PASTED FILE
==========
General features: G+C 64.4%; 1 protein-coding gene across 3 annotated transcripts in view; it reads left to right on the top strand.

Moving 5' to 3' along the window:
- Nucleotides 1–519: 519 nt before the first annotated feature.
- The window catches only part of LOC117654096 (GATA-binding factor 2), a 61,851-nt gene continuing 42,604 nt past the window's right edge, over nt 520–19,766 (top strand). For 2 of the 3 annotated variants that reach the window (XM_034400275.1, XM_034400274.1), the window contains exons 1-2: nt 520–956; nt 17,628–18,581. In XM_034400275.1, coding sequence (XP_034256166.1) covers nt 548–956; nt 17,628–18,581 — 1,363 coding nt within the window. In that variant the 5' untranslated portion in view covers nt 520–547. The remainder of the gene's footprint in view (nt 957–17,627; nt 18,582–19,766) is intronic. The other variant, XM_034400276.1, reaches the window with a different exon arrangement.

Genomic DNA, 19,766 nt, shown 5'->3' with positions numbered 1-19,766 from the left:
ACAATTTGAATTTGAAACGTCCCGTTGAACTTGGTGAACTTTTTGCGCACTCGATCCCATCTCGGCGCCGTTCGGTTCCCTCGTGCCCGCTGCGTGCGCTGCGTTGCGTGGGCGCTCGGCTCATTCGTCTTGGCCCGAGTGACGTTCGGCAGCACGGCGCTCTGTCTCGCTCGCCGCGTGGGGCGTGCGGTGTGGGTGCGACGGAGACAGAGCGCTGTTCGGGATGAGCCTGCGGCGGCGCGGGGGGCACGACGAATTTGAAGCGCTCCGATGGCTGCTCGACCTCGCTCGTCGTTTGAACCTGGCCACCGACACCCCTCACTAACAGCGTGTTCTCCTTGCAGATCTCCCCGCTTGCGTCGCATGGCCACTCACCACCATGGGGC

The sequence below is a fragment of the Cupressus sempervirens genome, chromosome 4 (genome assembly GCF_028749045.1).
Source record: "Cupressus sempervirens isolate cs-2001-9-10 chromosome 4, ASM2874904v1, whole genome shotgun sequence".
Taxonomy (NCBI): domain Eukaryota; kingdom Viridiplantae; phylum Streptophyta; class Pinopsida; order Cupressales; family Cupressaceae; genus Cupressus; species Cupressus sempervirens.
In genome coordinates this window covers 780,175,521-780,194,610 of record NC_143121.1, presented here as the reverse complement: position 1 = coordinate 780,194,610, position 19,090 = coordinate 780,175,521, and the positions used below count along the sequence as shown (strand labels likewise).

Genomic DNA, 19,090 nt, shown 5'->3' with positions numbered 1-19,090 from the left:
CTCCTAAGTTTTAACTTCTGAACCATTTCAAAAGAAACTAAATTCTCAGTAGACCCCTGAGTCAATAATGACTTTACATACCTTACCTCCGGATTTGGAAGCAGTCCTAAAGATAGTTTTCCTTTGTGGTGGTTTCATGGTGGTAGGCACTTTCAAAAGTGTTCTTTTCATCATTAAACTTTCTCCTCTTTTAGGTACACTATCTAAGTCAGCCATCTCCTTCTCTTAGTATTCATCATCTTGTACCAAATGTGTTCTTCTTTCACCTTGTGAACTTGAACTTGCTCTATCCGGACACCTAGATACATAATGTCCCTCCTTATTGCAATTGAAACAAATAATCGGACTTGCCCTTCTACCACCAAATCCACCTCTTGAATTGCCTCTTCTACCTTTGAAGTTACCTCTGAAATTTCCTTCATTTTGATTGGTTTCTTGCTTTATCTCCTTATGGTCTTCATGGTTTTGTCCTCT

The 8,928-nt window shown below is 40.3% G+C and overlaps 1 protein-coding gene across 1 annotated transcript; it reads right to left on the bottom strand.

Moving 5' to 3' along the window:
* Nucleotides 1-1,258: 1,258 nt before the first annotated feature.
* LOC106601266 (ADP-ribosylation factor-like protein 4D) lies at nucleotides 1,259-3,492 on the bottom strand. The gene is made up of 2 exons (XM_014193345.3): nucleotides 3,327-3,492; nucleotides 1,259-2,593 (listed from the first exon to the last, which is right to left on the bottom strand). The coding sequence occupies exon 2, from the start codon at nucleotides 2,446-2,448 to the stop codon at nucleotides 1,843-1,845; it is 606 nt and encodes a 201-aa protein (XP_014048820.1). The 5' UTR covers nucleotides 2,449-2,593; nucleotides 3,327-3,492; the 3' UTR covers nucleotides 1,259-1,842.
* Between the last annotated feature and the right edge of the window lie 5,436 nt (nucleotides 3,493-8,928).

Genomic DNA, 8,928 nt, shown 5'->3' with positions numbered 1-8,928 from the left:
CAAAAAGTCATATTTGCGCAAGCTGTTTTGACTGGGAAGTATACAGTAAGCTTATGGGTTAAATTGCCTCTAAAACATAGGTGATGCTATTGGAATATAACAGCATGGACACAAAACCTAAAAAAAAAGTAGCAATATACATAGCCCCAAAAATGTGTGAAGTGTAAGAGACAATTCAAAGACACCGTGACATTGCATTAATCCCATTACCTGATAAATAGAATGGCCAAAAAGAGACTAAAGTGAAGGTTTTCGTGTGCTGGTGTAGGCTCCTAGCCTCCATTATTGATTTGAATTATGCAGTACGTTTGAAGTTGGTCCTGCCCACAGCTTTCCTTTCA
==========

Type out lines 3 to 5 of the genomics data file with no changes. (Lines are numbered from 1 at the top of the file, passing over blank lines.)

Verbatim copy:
- Nucleotides 1–519: 519 nt before the first annotated feature.
- The window catches only part of LOC117654096 (GATA-binding factor 2), a 61,851-nt gene continuing 42,604 nt past the window's right edge, over nt 520–19,766 (top strand). For 2 of the 3 annotated variants that reach the window (XM_034400275.1, XM_034400274.1), the window contains exons 1-2: nt 520–956; nt 17,628–18,581. In XM_034400275.1, coding sequence (XP_034256166.1) covers nt 548–956; nt 17,628–18,581 — 1,363 coding nt within the window. In that variant the 5' untranslated portion in view covers nt 520–547. The remainder of the gene's footprint in view (nt 957–17,627; nt 18,582–19,766) is intronic. The other variant, XM_034400276.1, reaches the window with a different exon arrangement.

Genomic DNA, 19,766 nt, shown 5'->3' with positions numbered 1-19,766 from the left: